Brain death can be a difficult concept for family members and the public to understand, but all 50 states recognize it as a form of death by either case or statutory law, said James Russell, DO, vice chair of the neurology department at Lahey Hospital and Medical Center and clinical professor of neurology at Tufts University School of Medicine. “It’s a generally well-accepted and documented concept, and no court has ever overturned a brain death diagnosis — although they have allowed religious exception in NY and NJ,” added Dr. Russell, who is also the vice chair of the Ethics, Law, and Humanities committee of the AAN.
“Whether the recent cases in the news reflect a broader public misunderstanding of the idea or a mistrust of the medical profession in general, I don’t know. But I worry about it,” Daniel Larriviere, MD, JD, acting chair of the Ochsner Neuroscience Institute in New Orleans, told Neurology Today.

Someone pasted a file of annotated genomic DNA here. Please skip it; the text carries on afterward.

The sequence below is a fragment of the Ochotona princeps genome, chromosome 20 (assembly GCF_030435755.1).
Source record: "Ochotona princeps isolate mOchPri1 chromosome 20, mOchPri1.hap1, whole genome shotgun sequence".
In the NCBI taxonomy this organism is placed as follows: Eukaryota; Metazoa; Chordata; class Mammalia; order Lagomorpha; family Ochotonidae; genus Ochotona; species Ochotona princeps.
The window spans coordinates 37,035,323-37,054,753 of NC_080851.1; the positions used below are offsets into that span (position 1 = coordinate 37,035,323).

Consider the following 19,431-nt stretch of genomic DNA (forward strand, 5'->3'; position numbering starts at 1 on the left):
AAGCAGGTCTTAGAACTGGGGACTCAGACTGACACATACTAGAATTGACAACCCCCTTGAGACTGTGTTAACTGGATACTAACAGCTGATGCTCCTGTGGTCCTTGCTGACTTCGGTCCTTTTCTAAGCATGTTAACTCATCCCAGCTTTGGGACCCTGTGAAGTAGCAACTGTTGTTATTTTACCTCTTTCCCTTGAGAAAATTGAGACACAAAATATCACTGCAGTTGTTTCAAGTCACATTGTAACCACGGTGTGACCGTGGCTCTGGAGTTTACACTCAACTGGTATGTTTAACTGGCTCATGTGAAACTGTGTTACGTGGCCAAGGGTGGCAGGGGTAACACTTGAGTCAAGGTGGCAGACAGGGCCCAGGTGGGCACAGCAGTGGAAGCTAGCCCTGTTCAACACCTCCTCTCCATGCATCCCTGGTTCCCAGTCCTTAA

Referring to the case involving the 13-year-old Jahi McMath, Dr. Larriviere, chair of the AAN Ethics, Law, and Humanities Committee, and member of the Neurology Today editorial advisory board, said he did not understand “the legal reasoning that would support a decision to let the family transport a dead body across the country for further ‘care,’” or issue a restraining order that kept the hospital from removing the girl’s ventilator.
Dr. Larriviere is concerned, as well, about the impact these case decisions could have on clinicians and other health care personnel who will be essentially [in the case of Jahi McMath] providing care for a dead body. Treating physicians may feel the effects “emotionally and psychologically, in their roles as healers as well as in terms of using scarce resources for a deceased person,” he said.